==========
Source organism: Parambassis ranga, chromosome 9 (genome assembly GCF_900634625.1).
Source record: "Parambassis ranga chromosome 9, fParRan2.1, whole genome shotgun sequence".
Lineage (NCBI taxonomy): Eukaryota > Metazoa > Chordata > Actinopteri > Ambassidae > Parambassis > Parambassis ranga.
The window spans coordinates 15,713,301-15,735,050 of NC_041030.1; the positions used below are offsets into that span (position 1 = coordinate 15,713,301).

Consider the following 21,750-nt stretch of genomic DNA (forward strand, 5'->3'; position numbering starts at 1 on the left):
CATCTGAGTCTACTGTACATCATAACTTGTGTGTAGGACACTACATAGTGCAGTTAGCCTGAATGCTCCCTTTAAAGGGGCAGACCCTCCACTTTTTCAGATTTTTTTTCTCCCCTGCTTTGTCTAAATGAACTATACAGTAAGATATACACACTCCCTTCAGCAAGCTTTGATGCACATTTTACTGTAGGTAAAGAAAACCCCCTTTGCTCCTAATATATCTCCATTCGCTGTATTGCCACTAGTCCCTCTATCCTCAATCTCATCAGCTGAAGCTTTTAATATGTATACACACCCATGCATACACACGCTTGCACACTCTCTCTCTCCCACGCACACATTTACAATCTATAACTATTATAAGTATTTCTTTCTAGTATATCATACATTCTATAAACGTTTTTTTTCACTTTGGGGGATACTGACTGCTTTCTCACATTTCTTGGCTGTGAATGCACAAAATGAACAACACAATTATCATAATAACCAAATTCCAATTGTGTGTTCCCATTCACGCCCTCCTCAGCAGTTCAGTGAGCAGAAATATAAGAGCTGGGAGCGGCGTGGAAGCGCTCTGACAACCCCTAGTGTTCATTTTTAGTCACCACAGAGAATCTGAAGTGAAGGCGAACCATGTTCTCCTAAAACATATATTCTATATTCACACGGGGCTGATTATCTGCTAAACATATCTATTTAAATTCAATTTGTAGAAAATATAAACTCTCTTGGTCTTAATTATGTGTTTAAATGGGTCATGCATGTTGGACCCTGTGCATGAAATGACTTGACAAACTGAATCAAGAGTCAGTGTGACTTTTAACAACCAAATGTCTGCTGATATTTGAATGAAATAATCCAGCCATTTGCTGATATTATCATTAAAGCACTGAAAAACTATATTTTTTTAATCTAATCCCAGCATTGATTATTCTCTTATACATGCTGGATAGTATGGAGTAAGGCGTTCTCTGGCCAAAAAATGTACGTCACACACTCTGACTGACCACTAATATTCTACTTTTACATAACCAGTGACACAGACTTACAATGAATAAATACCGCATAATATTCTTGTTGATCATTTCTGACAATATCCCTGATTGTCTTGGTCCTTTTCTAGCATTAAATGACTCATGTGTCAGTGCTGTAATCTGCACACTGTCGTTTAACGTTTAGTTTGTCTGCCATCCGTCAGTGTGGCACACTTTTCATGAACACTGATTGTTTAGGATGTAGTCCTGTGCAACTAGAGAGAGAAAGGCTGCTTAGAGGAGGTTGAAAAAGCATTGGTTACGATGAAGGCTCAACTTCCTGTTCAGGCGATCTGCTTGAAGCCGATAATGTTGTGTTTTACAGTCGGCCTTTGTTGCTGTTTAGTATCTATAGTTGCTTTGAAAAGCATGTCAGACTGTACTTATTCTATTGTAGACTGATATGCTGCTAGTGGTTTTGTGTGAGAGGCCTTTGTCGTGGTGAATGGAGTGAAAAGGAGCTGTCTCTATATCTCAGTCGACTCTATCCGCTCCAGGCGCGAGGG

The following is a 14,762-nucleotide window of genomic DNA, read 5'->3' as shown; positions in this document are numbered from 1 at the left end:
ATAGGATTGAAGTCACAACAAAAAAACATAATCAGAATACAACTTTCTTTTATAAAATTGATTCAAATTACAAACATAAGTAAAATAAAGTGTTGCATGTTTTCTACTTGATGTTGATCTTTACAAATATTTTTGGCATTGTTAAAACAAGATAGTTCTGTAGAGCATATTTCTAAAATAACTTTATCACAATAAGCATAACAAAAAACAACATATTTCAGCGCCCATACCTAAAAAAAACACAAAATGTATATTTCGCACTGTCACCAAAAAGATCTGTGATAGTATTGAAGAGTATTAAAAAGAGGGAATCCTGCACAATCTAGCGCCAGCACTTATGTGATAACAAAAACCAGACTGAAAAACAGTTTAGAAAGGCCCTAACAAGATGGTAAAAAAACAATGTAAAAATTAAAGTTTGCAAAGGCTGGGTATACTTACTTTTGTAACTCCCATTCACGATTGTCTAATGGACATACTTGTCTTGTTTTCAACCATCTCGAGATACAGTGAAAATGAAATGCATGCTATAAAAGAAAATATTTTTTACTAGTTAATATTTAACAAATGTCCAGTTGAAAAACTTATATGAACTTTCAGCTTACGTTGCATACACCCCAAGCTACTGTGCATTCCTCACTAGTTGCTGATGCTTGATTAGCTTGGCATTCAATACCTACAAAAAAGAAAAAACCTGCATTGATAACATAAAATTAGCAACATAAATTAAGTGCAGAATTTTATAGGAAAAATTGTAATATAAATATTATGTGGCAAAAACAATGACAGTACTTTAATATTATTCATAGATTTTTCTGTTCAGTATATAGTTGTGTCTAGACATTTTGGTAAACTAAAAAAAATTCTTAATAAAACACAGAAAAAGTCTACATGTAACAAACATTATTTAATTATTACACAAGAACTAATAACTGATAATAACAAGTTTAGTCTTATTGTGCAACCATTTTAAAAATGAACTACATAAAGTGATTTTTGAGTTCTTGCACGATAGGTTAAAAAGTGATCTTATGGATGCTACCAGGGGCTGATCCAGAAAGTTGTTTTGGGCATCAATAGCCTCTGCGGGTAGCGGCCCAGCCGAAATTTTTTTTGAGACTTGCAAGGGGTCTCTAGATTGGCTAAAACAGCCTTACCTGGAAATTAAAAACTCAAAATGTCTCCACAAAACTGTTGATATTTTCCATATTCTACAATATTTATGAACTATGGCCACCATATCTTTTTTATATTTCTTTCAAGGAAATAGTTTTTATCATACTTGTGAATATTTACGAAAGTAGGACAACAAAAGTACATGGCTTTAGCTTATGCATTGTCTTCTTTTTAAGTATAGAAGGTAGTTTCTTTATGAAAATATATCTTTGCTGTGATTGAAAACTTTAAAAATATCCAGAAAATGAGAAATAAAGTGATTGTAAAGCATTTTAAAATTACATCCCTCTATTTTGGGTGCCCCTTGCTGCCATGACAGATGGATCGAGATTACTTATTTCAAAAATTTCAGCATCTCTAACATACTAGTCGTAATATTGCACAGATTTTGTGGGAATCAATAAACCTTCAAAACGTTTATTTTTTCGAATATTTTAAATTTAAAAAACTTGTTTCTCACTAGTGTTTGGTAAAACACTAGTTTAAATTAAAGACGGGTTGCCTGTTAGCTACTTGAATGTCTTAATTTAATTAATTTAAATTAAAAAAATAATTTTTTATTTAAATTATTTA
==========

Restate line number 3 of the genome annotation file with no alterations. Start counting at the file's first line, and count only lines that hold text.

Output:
Lineage (NCBI taxonomy): Eukaryota > Metazoa > Chordata > Actinopteri > Ambassidae > Parambassis > Parambassis ranga.